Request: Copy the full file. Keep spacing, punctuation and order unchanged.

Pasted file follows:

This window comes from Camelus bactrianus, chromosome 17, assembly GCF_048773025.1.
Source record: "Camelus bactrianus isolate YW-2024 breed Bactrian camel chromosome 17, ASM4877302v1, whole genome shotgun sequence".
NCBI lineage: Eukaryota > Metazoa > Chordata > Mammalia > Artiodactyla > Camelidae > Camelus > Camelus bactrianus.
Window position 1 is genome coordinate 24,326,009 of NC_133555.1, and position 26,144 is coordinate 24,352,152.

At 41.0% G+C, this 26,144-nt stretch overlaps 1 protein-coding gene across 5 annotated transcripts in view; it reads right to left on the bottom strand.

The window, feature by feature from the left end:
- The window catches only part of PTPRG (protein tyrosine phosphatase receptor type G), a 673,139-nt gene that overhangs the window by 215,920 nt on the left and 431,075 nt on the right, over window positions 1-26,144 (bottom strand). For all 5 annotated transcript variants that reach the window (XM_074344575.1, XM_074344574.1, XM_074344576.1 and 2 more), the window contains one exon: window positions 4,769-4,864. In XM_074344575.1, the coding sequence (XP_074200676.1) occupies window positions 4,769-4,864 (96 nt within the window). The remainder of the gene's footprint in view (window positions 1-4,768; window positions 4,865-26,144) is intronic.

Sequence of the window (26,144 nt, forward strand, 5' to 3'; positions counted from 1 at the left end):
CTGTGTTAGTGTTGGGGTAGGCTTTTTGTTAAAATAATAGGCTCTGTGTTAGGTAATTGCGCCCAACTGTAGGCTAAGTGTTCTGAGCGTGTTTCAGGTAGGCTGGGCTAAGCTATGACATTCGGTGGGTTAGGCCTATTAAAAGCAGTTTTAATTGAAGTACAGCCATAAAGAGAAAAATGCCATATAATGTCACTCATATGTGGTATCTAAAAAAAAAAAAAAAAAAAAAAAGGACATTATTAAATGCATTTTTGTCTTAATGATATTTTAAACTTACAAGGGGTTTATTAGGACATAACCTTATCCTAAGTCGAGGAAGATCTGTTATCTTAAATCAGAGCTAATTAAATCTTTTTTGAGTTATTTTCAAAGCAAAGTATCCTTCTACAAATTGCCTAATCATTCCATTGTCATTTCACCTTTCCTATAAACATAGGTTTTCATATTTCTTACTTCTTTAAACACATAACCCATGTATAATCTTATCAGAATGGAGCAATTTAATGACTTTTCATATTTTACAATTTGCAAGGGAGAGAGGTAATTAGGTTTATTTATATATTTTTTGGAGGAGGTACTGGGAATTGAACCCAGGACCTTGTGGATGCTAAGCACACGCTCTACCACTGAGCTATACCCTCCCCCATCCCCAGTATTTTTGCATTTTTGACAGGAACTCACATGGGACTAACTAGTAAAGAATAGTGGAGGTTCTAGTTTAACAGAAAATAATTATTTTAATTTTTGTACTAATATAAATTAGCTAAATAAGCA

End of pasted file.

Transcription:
This window comes from Camelus bactrianus, chromosome 17, assembly GCF_048773025.1.
Source record: "Camelus bactrianus isolate YW-2024 breed Bactrian camel chromosome 17, ASM4877302v1, whole genome shotgun sequence".
NCBI lineage: Eukaryota > Metazoa > Chordata > Mammalia > Artiodactyla > Camelidae > Camelus > Camelus bactrianus.
Window position 1 is genome coordinate 24,326,009 of NC_133555.1, and position 26,144 is coordinate 24,352,152.

At 41.0% G+C, this 26,144-nt stretch overlaps 1 protein-coding gene across 5 annotated transcripts in view; it reads right to left on the bottom strand.

The window, feature by feature from the left end:
- The window catches only part of PTPRG (protein tyrosine phosphatase receptor type G), a 673,139-nt gene that overhangs the window by 215,920 nt on the left and 431,075 nt on the right, over window positions 1-26,144 (bottom strand). For all 5 annotated transcript variants that reach the window (XM_074344575.1, XM_074344574.1, XM_074344576.1 and 2 more), the window contains one exon: window positions 4,769-4,864. In XM_074344575.1, the coding sequence (XP_074200676.1) occupies window positions 4,769-4,864 (96 nt within the window). The remainder of the gene's footprint in view (window positions 1-4,768; window positions 4,865-26,144) is intronic.

Sequence of the window (26,144 nt, forward strand, 5' to 3'; positions counted from 1 at the left end):
CTGTGTTAGTGTTGGGGTAGGCTTTTTGTTAAAATAATAGGCTCTGTGTTAGGTAATTGCGCCCAACTGTAGGCTAAGTGTTCTGAGCGTGTTTCAGGTAGGCTGGGCTAAGCTATGACATTCGGTGGGTTAGGCCTATTAAAAGCAGTTTTAATTGAAGTACAGCCATAAAGAGAAAAATGCCATATAATGTCACTCATATGTGGTATCTAAAAAAAAAAAAAAAAAAAAAAAGGACATTATTAAATGCATTTTTGTCTTAATGATATTTTAAACTTACAAGGGGTTTATTAGGACATAACCTTATCCTAAGTCGAGGAAGATCTGTTATCTTAAATCAGAGCTAATTAAATCTTTTTTGAGTTATTTTCAAAGCAAAGTATCCTTCTACAAATTGCCTAATCATTCCATTGTCATTTCACCTTTCCTATAAACATAGGTTTTCATATTTCTTACTTCTTTAAACACATAACCCATGTATAATCTTATCAGAATGGAGCAATTTAATGACTTTTCATATTTTACAATTTGCAAGGGAGAGAGGTAATTAGGTTTATTTATATATTTTTTGGAGGAGGTACTGGGAATTGAACCCAGGACCTTGTGGATGCTAAGCACACGCTCTACCACTGAGCTATACCCTCCCCCATCCCCAGTATTTTTGCATTTTTGACAGGAACTCACATGGGACTAACTAGTAAAGAATAGTGGAGGTTCTAGTTTAACAGAAAATAATTATTTTAATTTTTGTACTAATATAAATTAGCTAAATAAGCA